What Happiness Means, According to 10 Philosophers

What Happiness Means, According to 10 Philosophers

What is happiness? It’s hard to say. According to Aristotle, it’s the primary goal of human life, but it certainly looks different for each and every person. I was interested in how philosophers defined this elusive concept, so I researched philosophical takes on it. As philosophers tend to argue with one another, I didn’t expect to find many similarities in their ideas. However, while reading through quotes, I noticed that the following four ideals came up over and over. As I thought about it further, I noticed that these are still often cited today as paths to happiness by all kinds of different people. I separated these quotes into four categories to illustrate the overarching themes I noticed in my research. Here are the quotes of ten great thinkers, ancient and modern, on their ideas of happiness.


Living Simply

I’ve written about the joy of living simply on this site before, and these great philosophers seem to agree with me! We tend to make things more complicated than they need to be. In our culture especially, we also tend to be dissatisfied with what we have. Instead of appreciating the good things in life, we often focus on what’s lacking, and thus squander our capability to feel grateful.


“The secret of happiness is not found in seeking more, but in developing the capacity to enjoy less.” – Socrates (To learn more about Socrates’ view of happiness, click here.)

“I have learned to seek my happiness by limiting my desires, rather than in attempting to satisfy them.” – John Stuart Mill

“The greatest blessings of mankind are within us and within our reach. A wise man is content with his lot, whatever it may be, without wishing for what he has not.” –Seneca



Plato and Aristotle, two great Greek philosophers who happened to be teacher and student, agreed that self-reliance is key to happiness. You know yourself better than anyone, and so you’re the only one who truly knows what you need to be happy. Relying on others also makes it easy to avoid taking responsibility for your actions, which is never healthy. Take your life into your own hands, and you’ll see a massive difference.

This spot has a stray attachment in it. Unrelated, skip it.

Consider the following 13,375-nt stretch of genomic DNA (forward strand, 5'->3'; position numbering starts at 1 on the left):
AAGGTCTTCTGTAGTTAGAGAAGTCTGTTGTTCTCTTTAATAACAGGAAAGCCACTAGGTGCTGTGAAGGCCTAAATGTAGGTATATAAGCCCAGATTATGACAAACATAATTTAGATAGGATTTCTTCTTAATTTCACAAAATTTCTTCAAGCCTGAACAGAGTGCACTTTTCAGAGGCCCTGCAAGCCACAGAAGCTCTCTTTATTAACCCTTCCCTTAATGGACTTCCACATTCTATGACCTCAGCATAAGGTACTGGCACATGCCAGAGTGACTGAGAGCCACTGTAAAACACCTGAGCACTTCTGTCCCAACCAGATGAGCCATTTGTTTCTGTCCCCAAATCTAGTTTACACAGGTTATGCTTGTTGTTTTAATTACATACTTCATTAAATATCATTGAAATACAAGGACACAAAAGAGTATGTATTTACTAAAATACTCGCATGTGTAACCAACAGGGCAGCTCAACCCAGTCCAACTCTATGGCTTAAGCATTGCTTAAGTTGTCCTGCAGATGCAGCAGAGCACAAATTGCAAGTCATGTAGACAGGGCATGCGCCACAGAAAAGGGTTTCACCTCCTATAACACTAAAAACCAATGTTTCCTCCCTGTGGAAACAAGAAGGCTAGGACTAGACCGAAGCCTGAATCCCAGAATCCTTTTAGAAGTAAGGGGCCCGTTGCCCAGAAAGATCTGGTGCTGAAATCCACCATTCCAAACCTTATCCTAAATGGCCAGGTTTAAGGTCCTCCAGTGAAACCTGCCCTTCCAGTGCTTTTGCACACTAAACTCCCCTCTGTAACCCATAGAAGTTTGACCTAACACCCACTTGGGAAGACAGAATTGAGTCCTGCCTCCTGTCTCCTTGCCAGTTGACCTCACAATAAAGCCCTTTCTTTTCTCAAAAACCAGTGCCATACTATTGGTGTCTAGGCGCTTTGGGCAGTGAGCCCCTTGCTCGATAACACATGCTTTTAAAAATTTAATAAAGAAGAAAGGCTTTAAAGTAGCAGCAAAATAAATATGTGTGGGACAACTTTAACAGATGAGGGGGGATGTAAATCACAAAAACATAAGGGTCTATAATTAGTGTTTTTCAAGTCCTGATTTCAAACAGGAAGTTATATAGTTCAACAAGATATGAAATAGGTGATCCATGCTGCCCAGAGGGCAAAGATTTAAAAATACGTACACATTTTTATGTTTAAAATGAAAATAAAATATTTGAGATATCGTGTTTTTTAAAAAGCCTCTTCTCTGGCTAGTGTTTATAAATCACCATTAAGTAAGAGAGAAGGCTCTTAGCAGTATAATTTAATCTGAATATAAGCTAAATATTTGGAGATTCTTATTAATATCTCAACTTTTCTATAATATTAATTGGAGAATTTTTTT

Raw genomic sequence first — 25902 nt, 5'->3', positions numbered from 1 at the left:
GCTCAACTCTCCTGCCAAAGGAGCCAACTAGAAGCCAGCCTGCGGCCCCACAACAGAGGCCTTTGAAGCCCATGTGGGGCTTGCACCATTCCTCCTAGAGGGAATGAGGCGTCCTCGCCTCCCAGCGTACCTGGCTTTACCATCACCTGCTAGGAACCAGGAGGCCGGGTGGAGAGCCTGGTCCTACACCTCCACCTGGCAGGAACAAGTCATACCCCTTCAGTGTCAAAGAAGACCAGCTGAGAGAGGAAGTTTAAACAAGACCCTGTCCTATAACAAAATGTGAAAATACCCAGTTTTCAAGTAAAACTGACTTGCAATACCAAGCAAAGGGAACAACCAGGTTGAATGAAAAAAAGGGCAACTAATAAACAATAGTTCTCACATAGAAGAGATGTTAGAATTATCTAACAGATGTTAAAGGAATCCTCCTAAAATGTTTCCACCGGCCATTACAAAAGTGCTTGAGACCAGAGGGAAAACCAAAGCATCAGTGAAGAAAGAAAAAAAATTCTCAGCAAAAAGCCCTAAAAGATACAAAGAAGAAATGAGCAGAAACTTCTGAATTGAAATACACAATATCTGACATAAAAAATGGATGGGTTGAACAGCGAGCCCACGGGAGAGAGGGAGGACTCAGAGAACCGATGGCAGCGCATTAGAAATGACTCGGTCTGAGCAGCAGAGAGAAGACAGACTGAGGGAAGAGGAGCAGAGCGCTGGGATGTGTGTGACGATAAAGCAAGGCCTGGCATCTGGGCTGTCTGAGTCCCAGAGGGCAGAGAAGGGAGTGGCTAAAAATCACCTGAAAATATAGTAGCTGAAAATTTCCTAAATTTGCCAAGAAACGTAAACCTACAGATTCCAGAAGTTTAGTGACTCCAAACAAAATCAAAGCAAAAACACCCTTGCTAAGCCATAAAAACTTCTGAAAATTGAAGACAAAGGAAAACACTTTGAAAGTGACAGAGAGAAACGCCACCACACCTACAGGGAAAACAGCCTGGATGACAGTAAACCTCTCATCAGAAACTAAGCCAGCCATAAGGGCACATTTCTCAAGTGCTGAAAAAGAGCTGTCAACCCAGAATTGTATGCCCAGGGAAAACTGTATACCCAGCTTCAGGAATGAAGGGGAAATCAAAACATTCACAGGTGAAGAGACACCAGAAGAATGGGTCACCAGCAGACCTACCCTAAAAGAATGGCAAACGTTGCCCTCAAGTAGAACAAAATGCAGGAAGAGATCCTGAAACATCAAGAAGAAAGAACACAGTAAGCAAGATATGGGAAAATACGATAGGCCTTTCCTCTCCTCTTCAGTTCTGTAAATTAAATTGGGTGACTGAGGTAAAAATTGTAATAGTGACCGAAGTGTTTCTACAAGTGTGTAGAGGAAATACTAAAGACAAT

“The man who makes everything that leads to happiness depend upon himself, and not upon other men, has adopted the very best plan for living happily.” – Plato (Plato had many more ideas about happiness–click here to learn about them.)

“Happiness depends upon ourselves.” – Aristotle (Here‘s more information on Aristotle and happiness.)


Letting Go & Embracing Life

The best things tend to come along when you least expect them—that’s the old cliché. But clichés exist for a reason. Trying to control every aspect of your life in anticipation of faraway happiness only closes you off to what’s right in front of you.


“Happiness is like a butterfly; the more you chase it, the more it will elude you, but if you turn your attention to other things, it will come and sit softly on your shoulder.” – Henry David Thoreau

“Life is not a problem to be solved but a reality to be experienced.” — Sören Kierkegaard

“You will never be happy if you continue to search for what happiness consists of. You will never live if you are looking for the meaning of life.” – Albert Camus



There’s nothing quite like the warm feeling of helping someone in need. Be kind to others, and offer to help your friends and family. Offer to listen to their problems or be a shoulder to cry on. They will reciprocate, and your social circle will become more supportive and uplifting. Bring happiness to others, and it will come to you.


“If there were in the world today any large number of people who desired their own happiness more than they desired the unhappiness of others, we could have a paradise in a few years.” – Bertrand Russell

“I believe compassion to be one of the few things we can practice that will bring immediate and long-term happiness to our lives.” – Dalai Lama

6 thoughts on “What Happiness Means, According to 10 Philosophers

  1. 2nd post I’ve read today that certainly helps me reflect on my current quandary 😍 Thanks for sharing 😍

  2. Loved this post from head to toe. This whole makes me reflect on one thing….we have disconnected from our hearts and minds…to connect to material stuff…without checking that the answers are far more simple and free that we imagine ( as you mention in your article)
    Clearly, you love philosophy and I do too. Looking forward to more content like this…I shared this blog in my twitter (@travelfitfun)


    1. Thanks so much for reading, I’m glad you enjoyed! In Western culture we definitely focus too much on material possessions, and it steers us away from what’s important. I love philosophy because it helps keep things in perspective. Thanks for sharing, I’ll follow you on Twitter! 🙂

Comments are closed.